The left page shows the drawing for "The Bunch of Blue Ribbons" ("Oh, dear, what can the matter be?"), and the right page shows "Hot Cross Buns" at the top, and "Bobby Shaftoe" at the bottom. Here is an online copy of the book, including the pictures that must be in the public domain by now. The original book came out in 1916, during the "golden age of illustration" of the Edwardian and Jazz Age periods.
BTW, in the early '80s Philadelphia was only 50-55% white, and 40-45% black. Yet somehow kids still learned their European nursery rhymes. Pointing to unfavorable demographics these days is usually a rationalization for not teaching children the culture of their people. "Whaddaya gonna do in this majority-minority society?" Racial demographics make little difference; it's the zeitgeist that determines whether adults want to enculturate the young generation in a certain way or not.
I actually bought that Real Mother Goose book for my nephew last year, without even realizing that it had been the one I'd grown up with. Something about it stood out from the other nursery rhyme books. It must have been an unconscious memory of the drawings, which I probably studied more than the text since I couldn't really read at that point.
Unfortunately my nephew didn't really dig it, and his mother shows little interest in passing along folk culture to her kids. She's not atypical either -- if you watch any of the many reality shows that capture family life, parents don't teach nursery rhymes or folk songs to their children, and children never sing them spontaneously. You also don't see folk games being passed on, like thumb wrestling or freeze tag among boys, or hop scotch and jump rope among girls (let alone the rhymes that go with it).
My mother used to record herself and us kids with a microphone and cassette recorder, and send the tapes to her relatives or my dad if his ship was out at sea. There's the usual stuff about what I'd done that day at preschool, what was for lunch, etc., but there was also a part where she'd begin a nursery rhyme and have me finish it, or sing along to a tune that they'd taught us in Sunday school, like "I've Got the Joy Joy Joy Joy."
She says I had most of that Real Mother Goose book memorized. Looking over all the entries, some of them have stuck more than others, but there were a lot that I wouldn't have recalled off the top of my head, but came right back when I started them. Verse makes it easier to remember, using rhyme, meter, alliteration, and other verbal ornamentation.
Parents in the Millennial era sense that those stylistic techniques make for a more group-oriented culture -- everyone can follow the beat, memorize the lyrics, and feel the same pleasure when words rhyme or show alliteration. Prose narratives do not allow the listeners or readers to synchronize themselves in the same way; what they share is the propositional content (who did what to whom, when and how), the distilled lesson or message, and emotional reactions -- but not in a synchronized way.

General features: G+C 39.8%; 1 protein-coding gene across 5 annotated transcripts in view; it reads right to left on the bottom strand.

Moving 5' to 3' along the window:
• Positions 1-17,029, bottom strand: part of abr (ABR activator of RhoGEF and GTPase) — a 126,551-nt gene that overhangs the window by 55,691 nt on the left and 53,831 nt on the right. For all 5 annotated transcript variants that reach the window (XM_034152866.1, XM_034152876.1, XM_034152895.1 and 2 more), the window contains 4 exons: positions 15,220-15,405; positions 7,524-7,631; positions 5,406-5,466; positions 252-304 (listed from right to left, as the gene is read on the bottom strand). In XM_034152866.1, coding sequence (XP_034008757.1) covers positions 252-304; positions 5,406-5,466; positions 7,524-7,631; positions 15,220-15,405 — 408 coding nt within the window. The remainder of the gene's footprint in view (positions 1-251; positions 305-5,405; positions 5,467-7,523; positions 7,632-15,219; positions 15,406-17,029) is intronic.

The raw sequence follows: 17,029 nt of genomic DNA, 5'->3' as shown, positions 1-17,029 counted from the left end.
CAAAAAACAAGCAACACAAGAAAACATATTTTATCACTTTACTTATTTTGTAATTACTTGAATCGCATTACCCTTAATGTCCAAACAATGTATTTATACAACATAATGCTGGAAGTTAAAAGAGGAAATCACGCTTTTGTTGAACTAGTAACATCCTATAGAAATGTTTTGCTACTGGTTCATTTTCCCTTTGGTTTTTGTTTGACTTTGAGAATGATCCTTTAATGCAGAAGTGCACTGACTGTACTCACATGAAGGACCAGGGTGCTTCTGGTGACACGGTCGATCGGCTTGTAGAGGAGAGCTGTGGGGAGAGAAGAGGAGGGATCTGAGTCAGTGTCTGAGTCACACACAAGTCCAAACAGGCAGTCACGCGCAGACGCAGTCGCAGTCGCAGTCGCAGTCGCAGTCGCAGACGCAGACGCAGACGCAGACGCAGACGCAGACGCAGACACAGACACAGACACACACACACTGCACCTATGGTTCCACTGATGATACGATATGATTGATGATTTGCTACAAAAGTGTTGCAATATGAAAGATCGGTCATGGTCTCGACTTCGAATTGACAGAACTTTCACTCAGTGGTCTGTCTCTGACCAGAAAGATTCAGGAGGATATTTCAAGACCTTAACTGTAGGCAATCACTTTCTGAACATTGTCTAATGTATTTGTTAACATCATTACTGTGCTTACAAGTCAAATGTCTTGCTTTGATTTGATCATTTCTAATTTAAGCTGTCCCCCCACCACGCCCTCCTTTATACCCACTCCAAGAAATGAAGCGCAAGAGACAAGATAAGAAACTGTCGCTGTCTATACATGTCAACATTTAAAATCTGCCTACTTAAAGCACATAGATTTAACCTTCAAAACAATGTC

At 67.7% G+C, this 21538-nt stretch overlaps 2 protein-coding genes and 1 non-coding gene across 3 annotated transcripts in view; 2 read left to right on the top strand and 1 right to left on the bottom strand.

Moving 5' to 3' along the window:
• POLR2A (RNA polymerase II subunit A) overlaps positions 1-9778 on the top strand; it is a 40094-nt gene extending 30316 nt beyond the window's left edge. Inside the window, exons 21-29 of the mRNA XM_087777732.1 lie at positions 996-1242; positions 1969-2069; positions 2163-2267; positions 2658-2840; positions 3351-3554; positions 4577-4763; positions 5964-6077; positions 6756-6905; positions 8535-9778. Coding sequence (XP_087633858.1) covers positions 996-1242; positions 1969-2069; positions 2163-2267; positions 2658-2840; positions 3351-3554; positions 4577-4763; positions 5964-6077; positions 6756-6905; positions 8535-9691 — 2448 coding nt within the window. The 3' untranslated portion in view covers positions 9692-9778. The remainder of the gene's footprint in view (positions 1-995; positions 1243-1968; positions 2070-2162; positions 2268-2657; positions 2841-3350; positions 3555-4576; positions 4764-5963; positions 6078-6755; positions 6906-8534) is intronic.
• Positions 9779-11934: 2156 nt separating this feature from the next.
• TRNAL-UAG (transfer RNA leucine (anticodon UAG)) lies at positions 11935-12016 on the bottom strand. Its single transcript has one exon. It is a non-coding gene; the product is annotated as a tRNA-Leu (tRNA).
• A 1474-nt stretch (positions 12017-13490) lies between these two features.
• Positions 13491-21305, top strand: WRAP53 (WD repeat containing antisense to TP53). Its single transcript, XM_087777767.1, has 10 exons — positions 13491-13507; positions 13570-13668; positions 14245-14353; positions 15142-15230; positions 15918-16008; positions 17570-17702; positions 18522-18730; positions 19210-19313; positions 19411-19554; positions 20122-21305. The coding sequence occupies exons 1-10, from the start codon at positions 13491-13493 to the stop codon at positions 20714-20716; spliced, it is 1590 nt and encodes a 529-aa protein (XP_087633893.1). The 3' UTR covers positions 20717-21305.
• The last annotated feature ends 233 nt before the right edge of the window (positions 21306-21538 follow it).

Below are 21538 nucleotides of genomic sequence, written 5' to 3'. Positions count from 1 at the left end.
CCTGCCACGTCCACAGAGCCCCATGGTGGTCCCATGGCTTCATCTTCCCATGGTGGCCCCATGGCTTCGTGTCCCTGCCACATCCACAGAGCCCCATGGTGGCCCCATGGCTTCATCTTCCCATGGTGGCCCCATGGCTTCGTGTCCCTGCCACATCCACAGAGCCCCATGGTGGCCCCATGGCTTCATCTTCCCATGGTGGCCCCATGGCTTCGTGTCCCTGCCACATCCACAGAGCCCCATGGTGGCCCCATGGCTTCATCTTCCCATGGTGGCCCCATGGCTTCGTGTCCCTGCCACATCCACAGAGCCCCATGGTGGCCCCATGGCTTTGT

Verse also lends itself to dancing, which is a kinesthetic form of synchronizing individuals into a superorganic group. In particular, circle dancing -- "Here we go 'round the mulberry bush, the mulberry bush, the mulberry bush..." "Ring around the rosies, A pocket full of posies..." There's no leader/follower dynamic, and it's not individual or pair dancing that you see in courtship displays / lekking. It's just meant to glue the group together and make them forget themselves.
In periods of cocooning and suspicion of all others outside the nuclear family, it would disturb helicopter parents to see their child synchronizing himself with another child, let alone a group. It's one step closer to crowd or mob influence, and there goes all your hard work to shape him precisely the way that you want him to turn out.
When parents are not in smothering mother mode, they figure it's a fool's game to try to micro-sculpt their child, and that it's not only inevitable but important for him to become influenced by peers and belong to a larger folk culture above, beyond, and outside the nuclear family. So they're not only happy but eager to teach their kids such songs, dances, and games, so that they can hit the cultural ground running when they go off to school.
The rapid disappearance of all of these things over the past 20 years is part of the broader trend toward the Asianization of Indo-European culture. You don't see them teaching their children folk songs, dances, and games, and encouraging them to join in such activities with the other children. Learning to read and write only serves the purpose of studying, doing well in school, and earning more money as an adult. If they want relief, they're allowed their little distractions in isolation from others (these days, TV, internet, and video games -- back in the mid-century, radio, TV, and comic books).
Their joyless, fragmented, nose-to-the-grindstone culture is not fit for us. It might work for Baltic, Slavic, and Nordic groups, but not for Celtic, Germanic, and Italic groups. Blonde Europeans may be enjoying today's revenge-of-the-nerds culture, but it leads to alienation for everyone else.